- by New Deal democrat
As Calculated Risk pointed out yesterday, the ISM manufacturing report was an upside blowout, the strongest such report in several decades by some measures (the contrary "poor analysis" mentioned by CR was almost certainly the spin by the Doomorons at Zero Hedge. Google it if you feel you must). And Bonddad and I have separately written recently that the manufacturing sector has been exceptionally strong.
An important question is, how much does that translate to in terms of jobs? The ISM report is a diffusion index, meaning it measures expansion vs. contraction. Any number above 50 in any of its indexes means expansion, and visa versa. But like any data, it has shortcomings. All else being equal, with a population increase from 200 million to 300 million, an equivalent reading ought to suggest 50% more monthly hiring in the latter period than the former. But on the other hand, we know that due to efficiency and offshoring, the number of persons employed by manufacturing has fallen by 40% since the peak in 1979, as shown in this graph:
These crosscurrents suggest that the "real" effect of an equivalent ISM number on employment over time would look something like this graph, in which the number of manufacturing employees is multiplied by population (with 1979 = 1):
(BTW, admittedly this is not a true representation, since we would want to visit an alternate universe where either population was held constant or there were no efficiency gains or offshoring, but presumably you get the drift)
When I went to look at the data, I expected there to be both more hiring and firing over time, due to population increases, compared with equivalent ISM readings. That wasn't the case. In fact, since the ISM started publishing data in 1948, up until about 1999, the amount by which an ISM reading exceeded 50, multiplied by 6 (thousand), gave you an excellent idea of what manufacturing job gains were during the same month. Here is the period of 1948 through 1970:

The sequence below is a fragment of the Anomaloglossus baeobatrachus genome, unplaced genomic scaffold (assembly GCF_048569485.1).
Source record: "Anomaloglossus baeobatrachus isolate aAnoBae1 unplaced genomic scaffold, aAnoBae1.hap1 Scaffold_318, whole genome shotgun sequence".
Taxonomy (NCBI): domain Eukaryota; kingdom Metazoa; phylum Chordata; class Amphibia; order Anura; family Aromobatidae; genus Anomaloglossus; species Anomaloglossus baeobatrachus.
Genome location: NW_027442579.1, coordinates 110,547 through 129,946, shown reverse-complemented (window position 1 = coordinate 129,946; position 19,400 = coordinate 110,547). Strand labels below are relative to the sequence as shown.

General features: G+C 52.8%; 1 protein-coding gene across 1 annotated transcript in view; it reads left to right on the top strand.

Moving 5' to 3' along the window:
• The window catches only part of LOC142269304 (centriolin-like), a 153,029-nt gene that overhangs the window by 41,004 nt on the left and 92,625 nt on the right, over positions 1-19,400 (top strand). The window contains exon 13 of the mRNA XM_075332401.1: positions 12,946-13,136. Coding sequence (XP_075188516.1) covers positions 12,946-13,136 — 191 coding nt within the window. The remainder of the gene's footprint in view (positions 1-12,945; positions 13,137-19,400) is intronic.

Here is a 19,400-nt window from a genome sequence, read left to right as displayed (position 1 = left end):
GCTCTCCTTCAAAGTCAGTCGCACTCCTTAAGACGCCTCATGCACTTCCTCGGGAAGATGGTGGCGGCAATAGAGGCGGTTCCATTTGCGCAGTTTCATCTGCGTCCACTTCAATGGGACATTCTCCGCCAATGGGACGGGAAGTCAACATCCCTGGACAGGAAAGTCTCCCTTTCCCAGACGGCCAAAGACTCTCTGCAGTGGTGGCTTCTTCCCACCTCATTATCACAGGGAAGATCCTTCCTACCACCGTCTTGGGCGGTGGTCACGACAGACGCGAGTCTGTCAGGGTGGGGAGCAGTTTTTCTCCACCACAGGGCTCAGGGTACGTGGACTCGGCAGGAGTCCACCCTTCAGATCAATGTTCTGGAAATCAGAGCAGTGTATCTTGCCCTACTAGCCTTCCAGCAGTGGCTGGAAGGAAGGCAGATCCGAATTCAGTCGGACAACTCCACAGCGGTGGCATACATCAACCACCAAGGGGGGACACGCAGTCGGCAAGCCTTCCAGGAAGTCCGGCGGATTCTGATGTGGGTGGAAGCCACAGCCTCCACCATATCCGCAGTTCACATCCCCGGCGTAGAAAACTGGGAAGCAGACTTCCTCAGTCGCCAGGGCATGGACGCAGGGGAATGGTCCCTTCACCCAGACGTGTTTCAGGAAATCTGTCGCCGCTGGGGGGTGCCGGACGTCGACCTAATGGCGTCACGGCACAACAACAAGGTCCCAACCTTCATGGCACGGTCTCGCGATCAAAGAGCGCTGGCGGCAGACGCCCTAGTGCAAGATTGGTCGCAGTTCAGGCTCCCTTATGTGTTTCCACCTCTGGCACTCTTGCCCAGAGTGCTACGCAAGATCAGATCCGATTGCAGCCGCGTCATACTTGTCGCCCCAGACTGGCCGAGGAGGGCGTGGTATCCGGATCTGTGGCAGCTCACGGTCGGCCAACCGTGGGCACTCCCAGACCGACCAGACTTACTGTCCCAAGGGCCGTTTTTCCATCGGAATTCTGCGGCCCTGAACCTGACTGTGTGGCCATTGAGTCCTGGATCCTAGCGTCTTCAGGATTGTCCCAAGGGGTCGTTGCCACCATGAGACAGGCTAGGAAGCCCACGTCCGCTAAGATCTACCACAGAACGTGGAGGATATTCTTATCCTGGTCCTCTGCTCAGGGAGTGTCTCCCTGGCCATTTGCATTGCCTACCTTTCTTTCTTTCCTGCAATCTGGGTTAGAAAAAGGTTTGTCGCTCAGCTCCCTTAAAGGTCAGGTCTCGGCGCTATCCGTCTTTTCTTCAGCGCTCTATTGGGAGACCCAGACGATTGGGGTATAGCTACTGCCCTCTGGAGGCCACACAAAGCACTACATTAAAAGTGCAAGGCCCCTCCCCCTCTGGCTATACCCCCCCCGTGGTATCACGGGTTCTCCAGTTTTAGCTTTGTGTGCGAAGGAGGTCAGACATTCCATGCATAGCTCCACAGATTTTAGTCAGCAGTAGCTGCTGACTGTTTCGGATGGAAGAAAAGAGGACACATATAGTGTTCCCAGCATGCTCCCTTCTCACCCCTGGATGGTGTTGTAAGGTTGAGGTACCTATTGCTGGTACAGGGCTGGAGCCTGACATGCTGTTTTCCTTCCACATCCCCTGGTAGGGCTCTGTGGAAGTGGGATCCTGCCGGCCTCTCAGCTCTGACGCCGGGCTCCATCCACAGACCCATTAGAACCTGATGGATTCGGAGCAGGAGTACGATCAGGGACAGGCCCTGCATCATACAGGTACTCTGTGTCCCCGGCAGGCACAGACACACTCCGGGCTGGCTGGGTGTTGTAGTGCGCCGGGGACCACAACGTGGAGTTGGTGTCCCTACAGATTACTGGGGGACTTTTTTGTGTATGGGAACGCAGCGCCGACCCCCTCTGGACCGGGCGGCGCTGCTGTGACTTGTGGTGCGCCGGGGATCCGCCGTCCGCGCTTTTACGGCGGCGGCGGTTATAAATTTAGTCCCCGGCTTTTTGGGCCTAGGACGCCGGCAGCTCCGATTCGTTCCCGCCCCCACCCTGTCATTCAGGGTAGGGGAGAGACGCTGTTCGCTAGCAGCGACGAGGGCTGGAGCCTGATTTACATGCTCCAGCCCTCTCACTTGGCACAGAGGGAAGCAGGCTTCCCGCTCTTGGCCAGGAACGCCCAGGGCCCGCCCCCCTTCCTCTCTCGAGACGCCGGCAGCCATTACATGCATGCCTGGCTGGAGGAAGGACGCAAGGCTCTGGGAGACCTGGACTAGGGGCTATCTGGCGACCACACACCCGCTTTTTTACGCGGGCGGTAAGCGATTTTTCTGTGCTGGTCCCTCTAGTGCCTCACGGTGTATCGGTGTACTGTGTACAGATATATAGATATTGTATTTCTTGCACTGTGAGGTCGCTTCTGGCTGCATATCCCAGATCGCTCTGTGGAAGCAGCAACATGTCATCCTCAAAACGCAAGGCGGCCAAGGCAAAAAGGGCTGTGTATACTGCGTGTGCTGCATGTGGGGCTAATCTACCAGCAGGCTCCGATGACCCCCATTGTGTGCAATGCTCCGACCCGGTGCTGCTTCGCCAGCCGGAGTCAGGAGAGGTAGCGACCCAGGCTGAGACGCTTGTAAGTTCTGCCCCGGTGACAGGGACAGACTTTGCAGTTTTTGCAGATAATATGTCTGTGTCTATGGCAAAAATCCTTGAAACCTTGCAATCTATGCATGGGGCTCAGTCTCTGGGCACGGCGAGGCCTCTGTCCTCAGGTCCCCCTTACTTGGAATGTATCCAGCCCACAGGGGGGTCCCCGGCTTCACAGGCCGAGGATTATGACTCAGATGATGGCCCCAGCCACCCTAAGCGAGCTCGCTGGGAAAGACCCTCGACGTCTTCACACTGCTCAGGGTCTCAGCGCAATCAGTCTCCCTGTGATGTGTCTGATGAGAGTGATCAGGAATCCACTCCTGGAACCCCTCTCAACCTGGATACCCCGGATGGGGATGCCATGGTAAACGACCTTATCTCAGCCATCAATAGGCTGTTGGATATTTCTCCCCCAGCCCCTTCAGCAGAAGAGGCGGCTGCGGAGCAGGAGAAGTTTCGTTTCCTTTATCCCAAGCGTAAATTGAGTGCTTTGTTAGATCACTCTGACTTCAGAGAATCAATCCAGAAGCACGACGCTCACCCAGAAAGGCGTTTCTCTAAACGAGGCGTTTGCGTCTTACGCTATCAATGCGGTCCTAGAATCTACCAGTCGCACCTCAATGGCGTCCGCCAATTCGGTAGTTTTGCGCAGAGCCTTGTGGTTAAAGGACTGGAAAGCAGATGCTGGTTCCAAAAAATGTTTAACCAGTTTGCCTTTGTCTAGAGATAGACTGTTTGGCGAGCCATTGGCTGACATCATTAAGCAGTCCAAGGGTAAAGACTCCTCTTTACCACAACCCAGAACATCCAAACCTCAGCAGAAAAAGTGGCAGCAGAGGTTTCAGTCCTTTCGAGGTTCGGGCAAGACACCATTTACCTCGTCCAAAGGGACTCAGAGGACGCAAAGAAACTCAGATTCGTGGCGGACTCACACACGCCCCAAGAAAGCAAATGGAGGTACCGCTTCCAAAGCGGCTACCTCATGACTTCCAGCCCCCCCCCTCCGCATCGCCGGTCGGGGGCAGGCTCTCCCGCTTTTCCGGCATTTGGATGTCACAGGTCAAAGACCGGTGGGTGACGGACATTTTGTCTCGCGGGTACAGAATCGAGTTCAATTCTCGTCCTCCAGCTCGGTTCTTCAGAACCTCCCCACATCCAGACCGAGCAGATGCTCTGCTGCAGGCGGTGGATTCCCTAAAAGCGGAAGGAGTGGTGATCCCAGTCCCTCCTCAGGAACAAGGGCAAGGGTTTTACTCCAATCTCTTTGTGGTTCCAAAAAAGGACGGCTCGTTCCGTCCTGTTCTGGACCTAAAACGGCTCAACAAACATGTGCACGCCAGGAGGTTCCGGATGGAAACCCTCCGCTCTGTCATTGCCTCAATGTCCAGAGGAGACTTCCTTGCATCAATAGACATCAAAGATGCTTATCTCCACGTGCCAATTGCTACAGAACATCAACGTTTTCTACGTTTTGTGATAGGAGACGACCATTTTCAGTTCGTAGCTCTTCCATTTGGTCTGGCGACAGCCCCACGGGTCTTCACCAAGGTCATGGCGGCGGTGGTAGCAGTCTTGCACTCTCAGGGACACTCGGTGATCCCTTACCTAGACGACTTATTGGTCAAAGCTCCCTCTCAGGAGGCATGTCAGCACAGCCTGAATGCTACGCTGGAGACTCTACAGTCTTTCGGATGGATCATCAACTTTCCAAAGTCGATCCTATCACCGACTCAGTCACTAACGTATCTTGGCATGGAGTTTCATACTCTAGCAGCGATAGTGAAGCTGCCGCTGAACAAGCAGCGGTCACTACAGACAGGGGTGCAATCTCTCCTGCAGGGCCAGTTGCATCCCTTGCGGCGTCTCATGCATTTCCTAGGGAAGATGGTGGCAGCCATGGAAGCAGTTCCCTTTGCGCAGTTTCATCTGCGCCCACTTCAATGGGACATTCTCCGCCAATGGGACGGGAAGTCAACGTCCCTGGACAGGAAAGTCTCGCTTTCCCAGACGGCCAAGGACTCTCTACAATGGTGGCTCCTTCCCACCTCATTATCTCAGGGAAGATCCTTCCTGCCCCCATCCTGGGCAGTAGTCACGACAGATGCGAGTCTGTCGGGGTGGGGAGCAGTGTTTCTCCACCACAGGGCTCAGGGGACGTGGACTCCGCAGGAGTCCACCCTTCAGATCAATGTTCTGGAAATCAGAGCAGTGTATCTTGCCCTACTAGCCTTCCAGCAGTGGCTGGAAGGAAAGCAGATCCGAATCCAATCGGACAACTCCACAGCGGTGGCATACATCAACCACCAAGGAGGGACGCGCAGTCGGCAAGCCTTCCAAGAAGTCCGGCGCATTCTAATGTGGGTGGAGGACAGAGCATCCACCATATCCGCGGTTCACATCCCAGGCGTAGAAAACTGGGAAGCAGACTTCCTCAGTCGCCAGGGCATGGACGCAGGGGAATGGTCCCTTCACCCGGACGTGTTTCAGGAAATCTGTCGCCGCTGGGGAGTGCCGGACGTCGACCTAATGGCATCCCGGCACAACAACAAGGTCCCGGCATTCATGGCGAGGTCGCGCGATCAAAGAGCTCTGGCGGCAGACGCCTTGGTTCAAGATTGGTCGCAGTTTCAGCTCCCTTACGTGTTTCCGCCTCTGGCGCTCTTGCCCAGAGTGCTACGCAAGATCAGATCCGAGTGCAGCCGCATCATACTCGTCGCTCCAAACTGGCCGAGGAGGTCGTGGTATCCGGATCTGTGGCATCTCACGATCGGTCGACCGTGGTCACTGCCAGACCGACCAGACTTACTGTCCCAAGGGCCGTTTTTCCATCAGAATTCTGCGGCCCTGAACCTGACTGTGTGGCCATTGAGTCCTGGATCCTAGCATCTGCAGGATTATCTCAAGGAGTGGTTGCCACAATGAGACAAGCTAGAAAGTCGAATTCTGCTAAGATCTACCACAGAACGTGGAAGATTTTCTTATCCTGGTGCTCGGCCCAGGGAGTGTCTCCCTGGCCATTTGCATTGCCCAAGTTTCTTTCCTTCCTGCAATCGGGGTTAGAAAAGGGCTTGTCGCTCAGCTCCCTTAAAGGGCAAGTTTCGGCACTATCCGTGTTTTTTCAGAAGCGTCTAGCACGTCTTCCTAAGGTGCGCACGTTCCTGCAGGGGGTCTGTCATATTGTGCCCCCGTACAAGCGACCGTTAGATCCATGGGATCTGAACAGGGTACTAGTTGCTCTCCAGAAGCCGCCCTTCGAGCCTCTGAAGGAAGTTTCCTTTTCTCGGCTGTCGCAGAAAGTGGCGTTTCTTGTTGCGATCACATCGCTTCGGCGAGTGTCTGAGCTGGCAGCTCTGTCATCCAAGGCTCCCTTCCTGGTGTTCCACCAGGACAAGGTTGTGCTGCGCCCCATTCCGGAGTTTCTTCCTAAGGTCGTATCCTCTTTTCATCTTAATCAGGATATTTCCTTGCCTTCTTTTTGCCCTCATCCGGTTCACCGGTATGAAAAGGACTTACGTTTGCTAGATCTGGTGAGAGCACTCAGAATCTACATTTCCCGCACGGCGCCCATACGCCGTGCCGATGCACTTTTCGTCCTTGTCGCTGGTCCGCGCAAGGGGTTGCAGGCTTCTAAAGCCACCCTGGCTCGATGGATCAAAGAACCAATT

Here it is for the severe recessions of the 1970s and 1982:
And here it is from 1989 to the present. Note that the red line (manufacturing jobs gained/lost per month, in thousands) no longer keeps up with the blue line (the ISM manufactuing index with equilibrium reset from 50 to 0 for easy comparison) after 1998:
In fact, there is an excellent fit since 1998, but it involves resetting the equilibrium point at 55 instead of 50. In other words, subtract 55 (instead of 50) from the ISM reading, and multiply by 6 (thousand) and for the last 10+ years that will give you a very close approximation to the number of manufacturing jobs added that month:
February's ISM manufacturing index reading was 64.5. This is 9.5 above 55, multiplied by 6000, tells us that about 57,000 manufacturing jobs were probably added last month. This is an excellent number compared with the last decade, but before 1999 it would have suggested an increase of 87,000 manufacturing jobs. (Note: using a different analysis, Calculated Risk estimates ~+60,000 manufacturing jobs were added in February. Great minds think alike, etc.)
(As a side note, using the ISM manufacturing employment sub-index yields the same result).
I'm not sure what the underlying fundamental reason for the change is. There certainly were both offshoring and efficiencies taking place before 1999. China did not accede to the WTO until 2001, so that is an incomplete explanation at best. It is also possible, given the last few months' strong manufacturing employment data, that the decade long aberration is abating. Finally, relative strength in manufacturing jobs, even though substantial, is still only a minority part of the overall jobs picture. I'll deal with construction, government, and non-government services separately. In that regard, the ISM non manufacturing index will be released tomorrow.